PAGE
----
Here we report the fabrication and demonstration of QC lasers with a narrow band output to peak optical power, i.e. maintaining spectral broadening of less than 5 cm-1 at 4.5 µm across the entire dynamic current range, via the application of a DBR grating. In the experimental demonstration we apply the grating after the lasers are fully characterized electronically and spectrally, i.e. post-fabrication, via focused ion beam (FIB) milling.
The grating can be modeled as a multi-layer waveguide with periodically varying indices of refraction , the reflectivity of which depends on the number and the dimensions of the grooves, simulated via a two-dimensional finite element method (2D-FEM). The structure behaves like a distributed mirror for laser modes with frequencies lying within the resulting reflectivity stop-band, centered at the Bragg wavelength, reflecting them back into the cavity. Other frequencies will subsequently suffer a greater mirror loss at the cleaved back interface and hence have a higher lasing threshold. The grating period determines the central wavelength of the reflectivity stop-band and hence the mode selectivity of the cavity according to where is the Bragg wavelength, is the effective refractive index and is the grating period. Other parameters such as depth, profile, duty cycle and overall length of the grating also influence the coupling strength of the grating.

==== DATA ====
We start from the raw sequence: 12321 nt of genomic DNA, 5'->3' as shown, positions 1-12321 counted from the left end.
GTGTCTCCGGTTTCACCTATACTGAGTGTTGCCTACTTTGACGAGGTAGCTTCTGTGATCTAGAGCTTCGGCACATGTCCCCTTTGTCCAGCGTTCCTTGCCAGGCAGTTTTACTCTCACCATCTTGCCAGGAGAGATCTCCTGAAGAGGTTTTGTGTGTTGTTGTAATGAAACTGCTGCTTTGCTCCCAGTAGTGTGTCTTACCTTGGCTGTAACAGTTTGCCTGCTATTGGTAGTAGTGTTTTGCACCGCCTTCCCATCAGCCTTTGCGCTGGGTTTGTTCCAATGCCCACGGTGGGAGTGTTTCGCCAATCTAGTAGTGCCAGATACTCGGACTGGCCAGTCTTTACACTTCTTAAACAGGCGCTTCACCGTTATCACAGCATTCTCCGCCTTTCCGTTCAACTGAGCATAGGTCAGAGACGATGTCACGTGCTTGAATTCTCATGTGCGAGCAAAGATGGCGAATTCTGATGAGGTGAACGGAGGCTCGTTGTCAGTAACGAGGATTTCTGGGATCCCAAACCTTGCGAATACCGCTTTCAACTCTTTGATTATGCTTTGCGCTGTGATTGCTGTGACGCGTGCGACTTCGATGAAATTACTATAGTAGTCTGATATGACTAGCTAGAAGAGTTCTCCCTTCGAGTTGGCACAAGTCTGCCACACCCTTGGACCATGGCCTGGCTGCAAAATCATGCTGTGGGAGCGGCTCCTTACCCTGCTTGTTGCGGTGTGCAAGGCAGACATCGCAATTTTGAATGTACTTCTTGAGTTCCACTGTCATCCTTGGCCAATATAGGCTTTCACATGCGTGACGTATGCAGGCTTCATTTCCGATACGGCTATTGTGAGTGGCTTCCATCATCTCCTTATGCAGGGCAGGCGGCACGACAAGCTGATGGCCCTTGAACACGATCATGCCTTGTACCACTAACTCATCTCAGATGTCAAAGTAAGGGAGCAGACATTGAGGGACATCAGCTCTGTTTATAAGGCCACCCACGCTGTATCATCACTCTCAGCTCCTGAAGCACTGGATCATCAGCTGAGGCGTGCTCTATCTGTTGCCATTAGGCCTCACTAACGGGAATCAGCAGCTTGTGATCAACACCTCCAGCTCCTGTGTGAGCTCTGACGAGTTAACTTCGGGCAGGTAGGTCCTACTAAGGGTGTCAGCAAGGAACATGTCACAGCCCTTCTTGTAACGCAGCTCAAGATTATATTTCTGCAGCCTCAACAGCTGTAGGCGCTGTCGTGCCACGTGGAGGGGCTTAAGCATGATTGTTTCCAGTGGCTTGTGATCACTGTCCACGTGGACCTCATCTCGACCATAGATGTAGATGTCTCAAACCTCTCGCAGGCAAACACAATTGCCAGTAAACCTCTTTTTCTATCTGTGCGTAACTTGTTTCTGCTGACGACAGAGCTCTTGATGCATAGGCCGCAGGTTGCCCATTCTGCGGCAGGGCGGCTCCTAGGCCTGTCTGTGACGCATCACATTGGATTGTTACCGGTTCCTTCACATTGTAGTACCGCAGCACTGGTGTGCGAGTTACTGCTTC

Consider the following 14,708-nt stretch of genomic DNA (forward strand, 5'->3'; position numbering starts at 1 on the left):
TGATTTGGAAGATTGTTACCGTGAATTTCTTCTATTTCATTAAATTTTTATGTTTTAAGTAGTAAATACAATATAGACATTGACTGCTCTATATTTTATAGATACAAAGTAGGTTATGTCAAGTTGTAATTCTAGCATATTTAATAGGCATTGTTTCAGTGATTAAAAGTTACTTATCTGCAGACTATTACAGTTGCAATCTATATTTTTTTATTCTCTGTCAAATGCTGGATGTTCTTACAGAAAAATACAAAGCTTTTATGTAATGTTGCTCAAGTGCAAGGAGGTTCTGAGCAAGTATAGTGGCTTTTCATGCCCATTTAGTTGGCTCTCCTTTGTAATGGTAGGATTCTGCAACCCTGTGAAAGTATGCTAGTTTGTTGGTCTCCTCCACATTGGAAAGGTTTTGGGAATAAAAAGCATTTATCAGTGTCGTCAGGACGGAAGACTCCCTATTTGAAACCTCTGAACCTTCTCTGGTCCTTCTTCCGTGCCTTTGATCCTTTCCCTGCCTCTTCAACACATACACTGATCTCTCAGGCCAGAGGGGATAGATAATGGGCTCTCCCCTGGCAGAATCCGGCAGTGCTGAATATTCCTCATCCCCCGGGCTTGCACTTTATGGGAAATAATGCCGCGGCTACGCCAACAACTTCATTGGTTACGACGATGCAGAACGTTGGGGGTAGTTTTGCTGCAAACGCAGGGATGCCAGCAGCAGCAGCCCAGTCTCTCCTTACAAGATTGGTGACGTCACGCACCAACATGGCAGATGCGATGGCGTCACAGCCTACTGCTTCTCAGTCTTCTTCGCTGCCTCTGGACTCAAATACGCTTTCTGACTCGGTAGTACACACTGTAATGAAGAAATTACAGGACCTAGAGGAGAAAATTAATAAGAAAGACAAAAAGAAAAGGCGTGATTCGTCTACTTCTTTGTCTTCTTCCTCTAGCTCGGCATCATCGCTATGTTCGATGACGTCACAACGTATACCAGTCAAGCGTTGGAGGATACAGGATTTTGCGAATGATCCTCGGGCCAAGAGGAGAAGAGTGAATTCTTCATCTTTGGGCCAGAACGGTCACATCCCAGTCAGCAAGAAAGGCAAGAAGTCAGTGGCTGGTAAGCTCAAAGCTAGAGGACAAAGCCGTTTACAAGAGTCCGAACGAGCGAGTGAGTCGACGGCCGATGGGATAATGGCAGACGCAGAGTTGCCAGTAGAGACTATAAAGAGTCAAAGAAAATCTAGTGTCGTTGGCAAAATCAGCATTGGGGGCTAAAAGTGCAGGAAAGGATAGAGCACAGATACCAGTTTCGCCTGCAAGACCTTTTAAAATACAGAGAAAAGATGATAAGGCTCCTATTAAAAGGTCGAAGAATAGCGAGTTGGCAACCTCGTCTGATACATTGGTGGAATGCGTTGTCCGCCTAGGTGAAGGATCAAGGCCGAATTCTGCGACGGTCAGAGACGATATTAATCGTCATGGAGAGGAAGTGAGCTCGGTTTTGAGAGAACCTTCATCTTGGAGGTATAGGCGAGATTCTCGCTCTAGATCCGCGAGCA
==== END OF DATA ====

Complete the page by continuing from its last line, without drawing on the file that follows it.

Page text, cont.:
Figure 1 shows a simulation of such a structure, where the Bragg period is chosen to be corresponding to a Bragg wavelength of and Fig. 1(a) shows the simulated reflectivity of the structure, where the refractive index of the unmilled region was set to The red, blue and green curves illustrate the reflectivity stop-band for the case of a range of grating lengths and depths. The inset of Fig. 1(a) shows the spectral output of a QC ridge laser before and after the application of a 200 µm long and 2.5 µm deep grating. The index contrast of and 0.08 corresponds to a grating depth of 2.1 µm and 2.6 µm respectively. Figures 1(b) to 1(d) show the peak reflectivity as a function of grating length, index contrast and duty cycle. Figure 2 shows a surface plot of normalized intensity at two wavelengths, one corresponding to center wavelength of the Bragg stop-band and the other at 4 µm, demonstrating the wavelength dependent transmittance of the structure.